which was actually somewhat painful as an experienced hypertrekker does not
like to cover the same ground twice. But sometimes the dictates of the game
leave you no choice, and our ferry back to Germany was leaving from
Trelleborg. So back we went.
Our ferry to Rostock, Germany, was much more a test of our grits than the original one from Sessnitz. Just getting on the damn thing was an exercise in taking the long way around. For instance, we had to walk the entire length of the port twice just to figure out which ferry was ours, only to find that in order to get on it, we had to walk on in the same lane as the cars and trucks! We were racing to get on and not get hit by a semi at the same time! There were no allowances for walk-on passengers at all; it seemed to be a ferry strictly for truck drivers and families with cars. So after jogging up the on-ramp, narrowly avoiding becoming one with the pavement, we had to worm our way between all of the already parked vehicles to an entrance which led directly to the mazelike hallways of sleeper cabins. After feeling like we were lost in an art-film for god knows how long, we finally found the purser and the lounge. So we hung there for awhile before finding a nice comfortable spot to sleep, as it was an 8 hour overnight ferry. I believe that Scott slept in a tanning bed, but the rest of us crashed on the ferry’s cinema floor between the seats.
But as we were hanging out in the lounge, discussing our many near brushes with death, it occurred to us that in getting on the ferry no one had taken our names, and that they’d barely even glanced at our tickets. The weather was beginning to look a little sketchy, and if the ferry should sink, no one would have ever known that we’d been on board! In fact, I realized that the last thing anybody had heard from us was that we were on our way to Lithuania!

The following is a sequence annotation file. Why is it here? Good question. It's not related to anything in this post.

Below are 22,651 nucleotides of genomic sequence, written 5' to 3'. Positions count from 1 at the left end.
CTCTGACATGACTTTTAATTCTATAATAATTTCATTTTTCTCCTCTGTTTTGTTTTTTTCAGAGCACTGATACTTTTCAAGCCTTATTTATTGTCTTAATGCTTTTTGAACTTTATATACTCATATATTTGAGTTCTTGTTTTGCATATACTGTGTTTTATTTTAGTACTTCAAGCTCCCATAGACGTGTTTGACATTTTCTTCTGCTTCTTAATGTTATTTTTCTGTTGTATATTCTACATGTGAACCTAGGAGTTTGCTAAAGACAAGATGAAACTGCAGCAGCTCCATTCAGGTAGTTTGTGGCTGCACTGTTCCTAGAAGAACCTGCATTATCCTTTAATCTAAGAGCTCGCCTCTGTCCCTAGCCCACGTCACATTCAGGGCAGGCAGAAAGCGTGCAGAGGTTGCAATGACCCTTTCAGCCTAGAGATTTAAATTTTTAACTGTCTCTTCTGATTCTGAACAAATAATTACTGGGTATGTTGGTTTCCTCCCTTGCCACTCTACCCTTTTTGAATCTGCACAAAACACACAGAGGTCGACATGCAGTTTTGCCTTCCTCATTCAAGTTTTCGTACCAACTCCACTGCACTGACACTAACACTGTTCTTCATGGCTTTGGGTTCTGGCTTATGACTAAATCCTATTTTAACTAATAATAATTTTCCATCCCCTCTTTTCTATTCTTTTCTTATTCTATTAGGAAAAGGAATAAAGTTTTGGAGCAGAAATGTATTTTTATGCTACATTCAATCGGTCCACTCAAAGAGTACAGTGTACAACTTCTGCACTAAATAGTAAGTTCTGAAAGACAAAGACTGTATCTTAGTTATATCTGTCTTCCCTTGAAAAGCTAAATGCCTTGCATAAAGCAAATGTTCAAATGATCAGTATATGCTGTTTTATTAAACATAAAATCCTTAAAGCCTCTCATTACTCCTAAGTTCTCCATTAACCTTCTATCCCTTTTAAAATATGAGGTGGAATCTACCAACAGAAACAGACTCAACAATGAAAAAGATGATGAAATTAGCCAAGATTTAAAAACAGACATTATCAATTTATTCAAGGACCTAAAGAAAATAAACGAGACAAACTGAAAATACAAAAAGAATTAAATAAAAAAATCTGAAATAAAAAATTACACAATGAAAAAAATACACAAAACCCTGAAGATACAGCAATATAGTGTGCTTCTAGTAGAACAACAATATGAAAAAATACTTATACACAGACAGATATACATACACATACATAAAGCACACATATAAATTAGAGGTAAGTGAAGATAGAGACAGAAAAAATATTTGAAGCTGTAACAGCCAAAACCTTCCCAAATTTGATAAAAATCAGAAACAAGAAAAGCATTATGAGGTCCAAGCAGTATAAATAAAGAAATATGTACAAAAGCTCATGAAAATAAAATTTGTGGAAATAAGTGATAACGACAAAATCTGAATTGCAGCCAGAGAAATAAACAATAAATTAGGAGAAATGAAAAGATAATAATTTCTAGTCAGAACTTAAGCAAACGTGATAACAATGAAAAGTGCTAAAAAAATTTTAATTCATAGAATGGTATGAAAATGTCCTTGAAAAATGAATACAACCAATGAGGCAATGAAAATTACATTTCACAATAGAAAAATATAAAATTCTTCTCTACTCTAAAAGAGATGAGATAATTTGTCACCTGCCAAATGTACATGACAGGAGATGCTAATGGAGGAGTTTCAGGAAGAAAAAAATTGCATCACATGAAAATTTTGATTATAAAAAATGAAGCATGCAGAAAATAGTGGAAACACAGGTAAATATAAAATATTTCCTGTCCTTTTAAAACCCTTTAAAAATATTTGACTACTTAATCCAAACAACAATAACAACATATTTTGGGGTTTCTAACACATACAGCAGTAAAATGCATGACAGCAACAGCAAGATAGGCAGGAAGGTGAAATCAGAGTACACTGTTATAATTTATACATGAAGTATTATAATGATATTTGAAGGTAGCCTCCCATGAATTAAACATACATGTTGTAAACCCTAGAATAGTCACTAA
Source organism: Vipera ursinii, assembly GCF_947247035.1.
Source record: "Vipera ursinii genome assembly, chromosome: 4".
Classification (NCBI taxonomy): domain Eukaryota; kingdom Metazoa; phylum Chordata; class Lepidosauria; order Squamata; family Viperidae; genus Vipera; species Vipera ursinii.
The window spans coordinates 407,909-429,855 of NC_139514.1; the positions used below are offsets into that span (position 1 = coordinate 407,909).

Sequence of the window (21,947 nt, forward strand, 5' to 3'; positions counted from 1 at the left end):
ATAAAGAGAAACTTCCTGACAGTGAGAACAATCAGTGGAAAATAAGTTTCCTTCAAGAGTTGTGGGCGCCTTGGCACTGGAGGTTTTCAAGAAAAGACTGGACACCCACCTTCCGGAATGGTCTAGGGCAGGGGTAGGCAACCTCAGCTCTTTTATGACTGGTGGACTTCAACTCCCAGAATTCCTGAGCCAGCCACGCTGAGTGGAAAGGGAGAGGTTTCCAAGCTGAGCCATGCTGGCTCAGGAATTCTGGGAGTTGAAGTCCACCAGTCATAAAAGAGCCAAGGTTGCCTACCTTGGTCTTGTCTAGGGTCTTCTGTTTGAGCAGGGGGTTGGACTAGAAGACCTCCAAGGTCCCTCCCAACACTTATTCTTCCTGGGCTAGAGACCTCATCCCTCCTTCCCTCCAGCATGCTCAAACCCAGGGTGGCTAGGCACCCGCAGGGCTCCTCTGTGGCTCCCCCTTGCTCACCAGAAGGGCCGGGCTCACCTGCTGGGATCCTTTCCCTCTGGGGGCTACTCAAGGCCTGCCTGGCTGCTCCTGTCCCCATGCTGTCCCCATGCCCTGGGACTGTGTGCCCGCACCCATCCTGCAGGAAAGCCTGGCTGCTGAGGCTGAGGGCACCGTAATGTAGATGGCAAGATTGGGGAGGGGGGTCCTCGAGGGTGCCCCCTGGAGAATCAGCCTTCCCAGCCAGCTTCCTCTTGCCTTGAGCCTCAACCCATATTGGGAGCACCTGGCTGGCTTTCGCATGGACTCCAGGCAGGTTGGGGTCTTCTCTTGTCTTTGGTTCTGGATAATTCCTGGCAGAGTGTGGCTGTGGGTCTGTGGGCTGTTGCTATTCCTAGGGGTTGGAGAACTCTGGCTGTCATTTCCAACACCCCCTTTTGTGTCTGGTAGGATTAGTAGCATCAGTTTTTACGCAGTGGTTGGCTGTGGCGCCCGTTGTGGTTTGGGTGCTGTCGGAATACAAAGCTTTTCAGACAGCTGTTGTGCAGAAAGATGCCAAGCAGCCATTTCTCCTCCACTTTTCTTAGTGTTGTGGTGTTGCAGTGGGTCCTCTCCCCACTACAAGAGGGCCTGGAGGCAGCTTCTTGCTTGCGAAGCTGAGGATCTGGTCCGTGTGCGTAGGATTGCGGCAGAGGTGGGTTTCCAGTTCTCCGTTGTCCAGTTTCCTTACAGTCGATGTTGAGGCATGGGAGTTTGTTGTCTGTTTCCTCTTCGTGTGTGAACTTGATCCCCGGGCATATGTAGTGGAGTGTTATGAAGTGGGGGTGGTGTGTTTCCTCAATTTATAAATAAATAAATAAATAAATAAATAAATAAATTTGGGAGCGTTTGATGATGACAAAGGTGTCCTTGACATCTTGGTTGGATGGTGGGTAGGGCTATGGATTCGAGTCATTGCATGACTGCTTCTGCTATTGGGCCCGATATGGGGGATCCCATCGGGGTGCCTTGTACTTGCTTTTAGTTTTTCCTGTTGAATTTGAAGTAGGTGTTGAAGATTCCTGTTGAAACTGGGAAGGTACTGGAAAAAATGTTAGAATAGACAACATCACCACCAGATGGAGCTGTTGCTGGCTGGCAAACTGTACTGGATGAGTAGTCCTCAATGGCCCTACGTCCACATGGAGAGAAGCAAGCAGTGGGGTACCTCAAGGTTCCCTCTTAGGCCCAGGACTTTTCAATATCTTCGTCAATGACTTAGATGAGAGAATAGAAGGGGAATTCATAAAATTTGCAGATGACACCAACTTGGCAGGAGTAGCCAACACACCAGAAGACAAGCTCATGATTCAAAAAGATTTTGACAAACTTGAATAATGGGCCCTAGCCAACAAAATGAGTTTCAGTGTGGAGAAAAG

So, it didn’t happen, obviously, but should I ever go missing while on a Hypertrek, please let this be a lesson in not panicking into the conclusion that I’ve been kidnapped by some kind of Lithuanian anti capitalist freedom fighters and forced to eat borscht until all the facts are in. I’d probably just be drowned, which is most likely the better option in the long run, anyway, so you needn’t worry.
In the morning, early, very early, way way too
early, I was awakened by a kick to my feet by an unsportingly enthusiastic Jeff
Nimmer who was so excited to be back in the fatherland that he had gotten up to
see the sun rise over the Baltic, and was so deeply moved by this that he felt
it was necessary to deprive an old man of his sleep so that I could get my camera
out and go take a picture. That boy is a real freak, let me tell you. You have
no idea of the depths of his Deutschephile depravity. When he visits (yes,
plural, visits) Bismarck’s grave, Jeff
actually speaks to him about the
state of affairs in Germany